Map construction and QTL mapping
Chi-squared tests were performed to check if the markers genotyped follow the Mendelian ratios. The markers with significant departure from Mendelian segregation ratios were excluded from the map construction. A maternal linkage map was constructed using MapMaker version 3.0  following a backcross mapping strategy. The data sets of dominant markers were duplicated to allow the detection of repulsion phase between linked markers, indicated by R after the names of markers. The "triple error detection" and the "error detection" features were used to recognize the circumstance in which an event was more probably the result of error than of recombination. These features avoid map expansion . Linkage groups were assigned with thresholds for a minimum LOD (logarithm of the odds) score of 6.0 and a maximal recombination fraction of 0.30. The markers were ordered using the "Order" command iteratively with a default LOD of 3.0. The first-sequence order was confirmed using the "Ripple" command permuting five markers at a time. All markers that were not ordered in the first pass were placed again using the "Try" command. Linkage maps were generated with the "map" command using the Kosambi mapping function. Maps were drawn with the program MapChart 2.1 .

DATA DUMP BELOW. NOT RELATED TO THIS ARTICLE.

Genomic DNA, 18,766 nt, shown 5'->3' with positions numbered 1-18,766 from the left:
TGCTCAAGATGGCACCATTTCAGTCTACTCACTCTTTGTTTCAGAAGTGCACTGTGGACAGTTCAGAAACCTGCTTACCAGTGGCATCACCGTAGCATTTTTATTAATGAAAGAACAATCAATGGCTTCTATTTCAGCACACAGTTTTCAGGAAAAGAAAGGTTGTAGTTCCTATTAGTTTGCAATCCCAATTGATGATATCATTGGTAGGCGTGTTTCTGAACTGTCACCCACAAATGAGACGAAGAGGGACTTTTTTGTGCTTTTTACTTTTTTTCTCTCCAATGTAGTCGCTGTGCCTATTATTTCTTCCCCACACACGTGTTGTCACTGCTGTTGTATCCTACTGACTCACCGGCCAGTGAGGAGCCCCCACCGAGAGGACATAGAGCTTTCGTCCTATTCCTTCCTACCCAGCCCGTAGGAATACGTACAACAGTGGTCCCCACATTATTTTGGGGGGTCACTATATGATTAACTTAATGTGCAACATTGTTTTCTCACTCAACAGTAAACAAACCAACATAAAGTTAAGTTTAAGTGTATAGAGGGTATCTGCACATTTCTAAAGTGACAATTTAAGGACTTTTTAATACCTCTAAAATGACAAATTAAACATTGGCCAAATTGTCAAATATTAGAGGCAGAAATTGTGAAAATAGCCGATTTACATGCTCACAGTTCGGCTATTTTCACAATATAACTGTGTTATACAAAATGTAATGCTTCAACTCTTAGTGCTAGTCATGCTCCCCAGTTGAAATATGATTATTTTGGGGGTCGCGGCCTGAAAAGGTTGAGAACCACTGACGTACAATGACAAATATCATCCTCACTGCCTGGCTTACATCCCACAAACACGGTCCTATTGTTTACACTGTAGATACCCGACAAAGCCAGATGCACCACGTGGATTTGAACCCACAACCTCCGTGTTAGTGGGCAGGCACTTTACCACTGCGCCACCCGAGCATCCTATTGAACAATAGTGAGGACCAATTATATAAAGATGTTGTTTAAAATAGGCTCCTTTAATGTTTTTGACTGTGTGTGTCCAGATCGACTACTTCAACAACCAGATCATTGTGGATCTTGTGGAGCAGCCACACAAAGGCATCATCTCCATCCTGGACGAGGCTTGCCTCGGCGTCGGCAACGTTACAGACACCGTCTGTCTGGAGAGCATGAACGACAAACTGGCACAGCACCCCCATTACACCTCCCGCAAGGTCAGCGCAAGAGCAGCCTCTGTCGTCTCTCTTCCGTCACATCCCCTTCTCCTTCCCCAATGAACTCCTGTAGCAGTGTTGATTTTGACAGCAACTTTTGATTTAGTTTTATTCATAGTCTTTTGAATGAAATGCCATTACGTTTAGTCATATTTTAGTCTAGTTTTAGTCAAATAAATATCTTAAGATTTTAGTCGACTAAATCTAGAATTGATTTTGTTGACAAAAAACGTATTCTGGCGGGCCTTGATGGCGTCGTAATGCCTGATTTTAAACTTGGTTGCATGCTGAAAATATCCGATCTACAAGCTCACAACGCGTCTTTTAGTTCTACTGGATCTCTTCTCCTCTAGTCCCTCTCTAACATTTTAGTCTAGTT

For megagametophyte-generated markers, we used Wu's  approach to formulate a mixture likelihood for functional mapping of QTLs that control growth traits. Functional mapping is a dynamic model that was derived to map growth QTLs through integrating growth equations into a mapping framework [28–32]. In this study, growth traits were measured in the first three years of growth. Growth curves that describe juvenile growth are defined by an exponential equation , i.e.,
where g(t) is the growth of a trait at time t, a is the constant and r is the exponent. Thus, by estimating a and r for each QTL genotype, we can test the effect of a QTL on growth curves.